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Council reauthorizes Sixth Street PID

Wednesday, September 2, 2009 by Kimberly Reeves

Council has voted to reauthorize an East Sixth Street Public Improvement District, although property owners in the district were split as to whether they thought the special tax district had been as effective and open as it needed to be.

The East Sixth Street PID, which stretches along Sixth Street from the Bank of America on Congress Avenue down to the Hilton Garden Inn at Interstate 35, was initiated by property owners in 2004 and administered by the City of Austin. The intention was to have it expire at the end of the first five years and be reauthorized.

Bob Woody, who owns a number of downtown properties and runs the Pecan Street Café, registered to speak against the PID but still offered his lukewarm support. Woody said he would prefer to see a group that was more inclusive of local businesses.

“We can support it, but what I want to see is more of an open type of group, so that we can have a greater amount of business participation and not just something manipulated by a few,” Woody said.

Changing the PID would essentially mean starting from scratch, and generating new momentum would be difficult, Woody acknowledged.

The Council, acting as the board of the PID did attempt to allay some of Woody’s fears. Now the PID membership will have to vote to approve an increase in the assessment upon property owners. The PID can tax up to 25 cents per hundred-dollar valuation. The rate recently was bumped from 10 cents to 15 cents, which raises about $63,000 a year in income for the PID, known as 6ixth.

Josh Allen, who runs 6ixth, said the membership vote would be a way to build consensus in the group and provide a way to raise seed money for future projects.

In addition to the $63,000 in assessed taxes on property owners, the city contributes $43,500 to 6ixth, and the Downtown Austin Alliance kicks in $20,000. Additionally, 6ixth expects to generate in-kind contributions from local business, bringing the budget total to $150,000.

But some property owners say they’re not getting enough bang for the buck. Harold Laves, whose father owned and operated Laves Jewelry, was opposed to the additional taxes, which he would have to pass onto his tenants. Laves closed his family business in 1991, after being attacked by a homeless man with a machete in 1990.

“You look at the trash that’s down there. I don’t understand how a PID could improve that, unless you get rid of the undesirables,” Laves said. “I’m sure if my father were still here, he’d shoot me for even thinking that. But you have a PID for Sixth Street. You have a PID for downtown, on top of the taxes. Somewhere we’ve got to stop the bleeding.”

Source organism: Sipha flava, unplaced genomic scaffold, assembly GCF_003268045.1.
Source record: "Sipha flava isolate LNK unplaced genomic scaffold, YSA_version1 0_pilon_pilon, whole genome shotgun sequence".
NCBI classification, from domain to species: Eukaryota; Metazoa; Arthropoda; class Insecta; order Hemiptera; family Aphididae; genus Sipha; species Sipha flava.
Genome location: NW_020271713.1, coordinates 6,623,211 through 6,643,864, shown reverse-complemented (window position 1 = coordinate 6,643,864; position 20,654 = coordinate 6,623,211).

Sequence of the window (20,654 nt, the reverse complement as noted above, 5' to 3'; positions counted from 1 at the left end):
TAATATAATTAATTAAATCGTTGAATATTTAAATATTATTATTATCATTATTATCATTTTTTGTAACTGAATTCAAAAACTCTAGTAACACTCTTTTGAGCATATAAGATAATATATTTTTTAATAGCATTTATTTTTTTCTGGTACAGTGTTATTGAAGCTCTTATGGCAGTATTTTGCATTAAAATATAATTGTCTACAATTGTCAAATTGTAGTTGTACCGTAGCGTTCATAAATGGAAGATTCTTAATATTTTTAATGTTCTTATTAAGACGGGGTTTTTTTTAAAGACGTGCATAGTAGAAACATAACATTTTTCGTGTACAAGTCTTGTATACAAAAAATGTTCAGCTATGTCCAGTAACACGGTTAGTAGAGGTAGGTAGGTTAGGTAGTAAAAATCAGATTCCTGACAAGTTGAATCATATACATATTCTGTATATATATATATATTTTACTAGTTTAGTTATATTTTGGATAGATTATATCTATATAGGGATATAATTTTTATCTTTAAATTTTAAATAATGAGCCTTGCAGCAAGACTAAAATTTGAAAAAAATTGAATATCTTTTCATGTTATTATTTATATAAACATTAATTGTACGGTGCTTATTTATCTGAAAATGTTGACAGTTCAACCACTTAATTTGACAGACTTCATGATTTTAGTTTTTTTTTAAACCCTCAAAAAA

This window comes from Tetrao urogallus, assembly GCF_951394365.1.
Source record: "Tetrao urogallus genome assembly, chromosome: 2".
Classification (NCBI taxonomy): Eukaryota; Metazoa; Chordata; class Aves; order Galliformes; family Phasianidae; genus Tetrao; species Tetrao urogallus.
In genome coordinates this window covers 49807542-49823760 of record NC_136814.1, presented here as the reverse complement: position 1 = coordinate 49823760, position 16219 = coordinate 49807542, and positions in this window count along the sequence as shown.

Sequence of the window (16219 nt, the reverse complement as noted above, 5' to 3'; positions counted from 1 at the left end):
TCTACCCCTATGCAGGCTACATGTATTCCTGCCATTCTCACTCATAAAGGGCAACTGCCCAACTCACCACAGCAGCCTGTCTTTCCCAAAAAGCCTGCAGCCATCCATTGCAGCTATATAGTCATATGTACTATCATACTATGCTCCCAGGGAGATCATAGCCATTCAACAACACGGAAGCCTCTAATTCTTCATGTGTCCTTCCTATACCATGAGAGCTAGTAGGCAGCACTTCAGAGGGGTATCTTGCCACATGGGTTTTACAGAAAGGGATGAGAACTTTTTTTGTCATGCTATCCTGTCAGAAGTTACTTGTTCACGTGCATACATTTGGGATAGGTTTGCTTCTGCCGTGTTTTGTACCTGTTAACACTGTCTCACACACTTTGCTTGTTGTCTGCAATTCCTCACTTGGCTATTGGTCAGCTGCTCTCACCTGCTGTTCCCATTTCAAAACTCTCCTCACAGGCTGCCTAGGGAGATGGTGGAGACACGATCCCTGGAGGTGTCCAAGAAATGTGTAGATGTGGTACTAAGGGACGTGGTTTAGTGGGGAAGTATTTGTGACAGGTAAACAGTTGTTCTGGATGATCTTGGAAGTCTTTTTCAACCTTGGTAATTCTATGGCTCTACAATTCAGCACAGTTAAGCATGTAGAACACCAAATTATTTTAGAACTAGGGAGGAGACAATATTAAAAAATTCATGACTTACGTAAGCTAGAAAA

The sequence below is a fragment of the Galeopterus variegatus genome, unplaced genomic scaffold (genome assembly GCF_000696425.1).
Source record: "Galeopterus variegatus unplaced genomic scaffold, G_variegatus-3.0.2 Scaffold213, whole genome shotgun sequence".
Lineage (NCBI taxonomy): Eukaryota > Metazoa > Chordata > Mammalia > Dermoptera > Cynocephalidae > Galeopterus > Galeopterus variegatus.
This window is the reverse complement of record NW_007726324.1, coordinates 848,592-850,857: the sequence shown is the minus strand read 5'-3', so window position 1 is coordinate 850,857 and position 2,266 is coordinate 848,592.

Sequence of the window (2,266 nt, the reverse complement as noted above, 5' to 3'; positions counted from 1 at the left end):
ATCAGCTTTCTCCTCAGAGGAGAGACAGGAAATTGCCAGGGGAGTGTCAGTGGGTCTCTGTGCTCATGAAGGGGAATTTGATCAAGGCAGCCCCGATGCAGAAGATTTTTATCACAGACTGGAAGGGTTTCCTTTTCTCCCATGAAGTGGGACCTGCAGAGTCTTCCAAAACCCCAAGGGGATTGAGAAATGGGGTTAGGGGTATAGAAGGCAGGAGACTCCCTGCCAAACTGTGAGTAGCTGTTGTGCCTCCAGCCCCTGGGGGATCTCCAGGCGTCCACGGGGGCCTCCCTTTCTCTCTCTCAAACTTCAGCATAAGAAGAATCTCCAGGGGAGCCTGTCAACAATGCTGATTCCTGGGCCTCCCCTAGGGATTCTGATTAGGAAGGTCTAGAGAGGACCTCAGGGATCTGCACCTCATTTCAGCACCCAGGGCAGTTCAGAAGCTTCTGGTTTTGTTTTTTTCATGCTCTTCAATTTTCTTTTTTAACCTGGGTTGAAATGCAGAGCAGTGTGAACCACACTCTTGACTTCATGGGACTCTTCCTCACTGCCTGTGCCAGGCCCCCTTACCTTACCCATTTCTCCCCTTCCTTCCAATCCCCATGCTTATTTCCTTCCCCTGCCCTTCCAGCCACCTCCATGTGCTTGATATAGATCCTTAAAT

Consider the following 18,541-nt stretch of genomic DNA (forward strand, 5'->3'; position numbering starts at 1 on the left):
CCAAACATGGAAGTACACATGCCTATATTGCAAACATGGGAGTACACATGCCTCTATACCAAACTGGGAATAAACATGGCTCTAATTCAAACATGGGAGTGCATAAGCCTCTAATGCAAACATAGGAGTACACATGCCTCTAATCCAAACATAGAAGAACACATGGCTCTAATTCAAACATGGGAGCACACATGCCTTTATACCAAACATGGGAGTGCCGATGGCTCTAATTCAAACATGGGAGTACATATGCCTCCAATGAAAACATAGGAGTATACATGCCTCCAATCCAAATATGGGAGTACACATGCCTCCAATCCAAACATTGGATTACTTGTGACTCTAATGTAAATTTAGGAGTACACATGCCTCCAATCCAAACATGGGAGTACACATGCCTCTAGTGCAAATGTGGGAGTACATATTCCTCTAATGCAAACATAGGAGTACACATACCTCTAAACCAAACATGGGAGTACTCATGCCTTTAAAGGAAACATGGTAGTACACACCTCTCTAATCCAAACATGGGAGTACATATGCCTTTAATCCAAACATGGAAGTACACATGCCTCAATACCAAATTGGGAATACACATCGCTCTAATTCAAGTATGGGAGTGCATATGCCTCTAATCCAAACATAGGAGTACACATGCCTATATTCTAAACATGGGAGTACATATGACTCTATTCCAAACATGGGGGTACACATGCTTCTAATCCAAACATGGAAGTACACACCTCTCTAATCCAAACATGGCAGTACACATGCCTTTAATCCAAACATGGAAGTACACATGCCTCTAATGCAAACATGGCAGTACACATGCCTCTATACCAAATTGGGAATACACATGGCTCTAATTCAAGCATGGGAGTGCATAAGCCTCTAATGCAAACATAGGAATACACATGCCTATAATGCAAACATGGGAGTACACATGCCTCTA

Chuck Tobin, who leases space on Sixth Street, said he had great respect for the Salvation Army and Caritas, but the two shelters had impacted his ability to lease and sell property on Sixth Street. The only retail in the district was a tattoo shop, a t-shirt store and a convenience store.

“We would like to be able to have clothing and jewelry stores, but it’s very difficult to lease spaces on Sixth Street,” Tobin said. “Consequently, I’m against the PID. It’s a burden on property owners, and for half a million spent since 2004, it’s very difficult for me to see the accomplishments. I think the PID is a waste of money and a burden on the property owners on Sixth Street.”

Two others disagreed. Larry Craddick, of Craddick Furniture, said he saw measurable results from the creation of the PID. Tim League, who leases Craddick’s space for the downtown Alamo Drafthouse Cinema, said the issues of social services and crime downtown were precisely the reason the PID existed.

“There are very tangible projects that we are working on, both short-term and long-term solutions,” League said. “These things don’t happen out of a volunteer effort. Larry Craddick is my landlord, and as to these costs being transferred onto the tenant, I would say I still feel like Sixth Street is a tremendous bargain, as a tenant.”

League promised, if the naysayers would give the 6ixth another six months to a year, they would begin to see some of the fruit of the efforts being made to keep the street clean, orderly and well tended.

“We are going to tackle a lot of these problems and make you proud of Sixth Street again,” League told the critics.

Council Member Chris Riley, a long-time downtown resident, spoke in favor of 6ixth, saying he had seen a lot of encouraging signs in recent years. He echoed League’s comments, saying he thought, given some additional time, property owners would start seeing some of the turnaround efforts on the street.

“We’ve been talking for a long time about how we could make things work better down there,” Riley said. “There are persistent problems that we have recognized for a long time, and, hopefully, we’re going to make things work even better.”

Council voted unanimously to reauthorize the PID, which will run for another five years through 2014. A copy of the PID’s service plan can be found here:

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